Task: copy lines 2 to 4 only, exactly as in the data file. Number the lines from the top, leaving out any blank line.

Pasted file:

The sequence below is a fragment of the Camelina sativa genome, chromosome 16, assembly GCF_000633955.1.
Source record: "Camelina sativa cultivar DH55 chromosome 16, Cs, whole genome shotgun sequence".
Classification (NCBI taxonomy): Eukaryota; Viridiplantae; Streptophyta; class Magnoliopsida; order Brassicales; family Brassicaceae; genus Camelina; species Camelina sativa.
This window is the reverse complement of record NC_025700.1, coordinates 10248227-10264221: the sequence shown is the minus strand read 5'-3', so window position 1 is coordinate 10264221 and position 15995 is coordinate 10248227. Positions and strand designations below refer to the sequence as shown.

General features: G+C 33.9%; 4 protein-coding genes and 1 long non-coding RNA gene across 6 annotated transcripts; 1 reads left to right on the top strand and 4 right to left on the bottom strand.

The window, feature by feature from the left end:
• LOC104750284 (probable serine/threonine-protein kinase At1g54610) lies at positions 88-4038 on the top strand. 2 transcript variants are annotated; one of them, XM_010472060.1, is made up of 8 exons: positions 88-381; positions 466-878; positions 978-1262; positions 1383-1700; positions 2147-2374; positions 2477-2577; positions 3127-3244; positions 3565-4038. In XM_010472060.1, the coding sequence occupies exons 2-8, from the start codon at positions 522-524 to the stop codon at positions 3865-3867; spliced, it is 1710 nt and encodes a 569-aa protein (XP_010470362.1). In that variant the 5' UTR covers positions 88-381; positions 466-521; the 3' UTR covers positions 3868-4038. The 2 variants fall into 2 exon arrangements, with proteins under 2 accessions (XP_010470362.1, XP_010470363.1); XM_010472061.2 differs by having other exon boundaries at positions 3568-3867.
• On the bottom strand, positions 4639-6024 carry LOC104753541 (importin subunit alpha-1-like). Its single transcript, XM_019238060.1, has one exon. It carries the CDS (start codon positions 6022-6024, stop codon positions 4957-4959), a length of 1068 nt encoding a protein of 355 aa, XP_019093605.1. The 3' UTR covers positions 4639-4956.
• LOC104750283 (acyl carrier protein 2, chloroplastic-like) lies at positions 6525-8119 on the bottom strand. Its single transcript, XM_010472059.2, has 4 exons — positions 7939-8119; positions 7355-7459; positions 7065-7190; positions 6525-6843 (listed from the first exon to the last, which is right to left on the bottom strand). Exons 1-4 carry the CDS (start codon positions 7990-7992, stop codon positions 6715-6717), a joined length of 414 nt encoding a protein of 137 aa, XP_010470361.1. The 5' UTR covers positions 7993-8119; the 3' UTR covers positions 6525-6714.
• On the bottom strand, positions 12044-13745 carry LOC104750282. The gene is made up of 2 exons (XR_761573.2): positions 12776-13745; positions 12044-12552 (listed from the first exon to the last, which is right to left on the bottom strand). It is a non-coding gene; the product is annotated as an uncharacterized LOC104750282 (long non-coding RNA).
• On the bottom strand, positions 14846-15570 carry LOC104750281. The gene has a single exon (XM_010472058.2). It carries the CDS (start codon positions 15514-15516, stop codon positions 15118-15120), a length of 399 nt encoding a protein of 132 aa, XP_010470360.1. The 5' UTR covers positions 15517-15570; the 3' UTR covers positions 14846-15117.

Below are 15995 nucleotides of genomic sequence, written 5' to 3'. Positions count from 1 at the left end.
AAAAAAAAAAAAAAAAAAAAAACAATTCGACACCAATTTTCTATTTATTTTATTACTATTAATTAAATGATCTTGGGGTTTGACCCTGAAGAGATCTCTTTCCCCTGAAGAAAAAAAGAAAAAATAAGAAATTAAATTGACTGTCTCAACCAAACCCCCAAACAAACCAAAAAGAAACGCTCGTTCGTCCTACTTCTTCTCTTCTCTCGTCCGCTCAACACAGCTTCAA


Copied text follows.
Source record: "Camelina sativa cultivar DH55 chromosome 16, Cs, whole genome shotgun sequence".
Classification (NCBI taxonomy): Eukaryota; Viridiplantae; Streptophyta; class Magnoliopsida; order Brassicales; family Brassicaceae; genus Camelina; species Camelina sativa.
This window is the reverse complement of record NC_025700.1, coordinates 10248227-10264221: the sequence shown is the minus strand read 5'-3', so window position 1 is coordinate 10264221 and position 15995 is coordinate 10248227. Positions and strand designations below refer to the sequence as shown.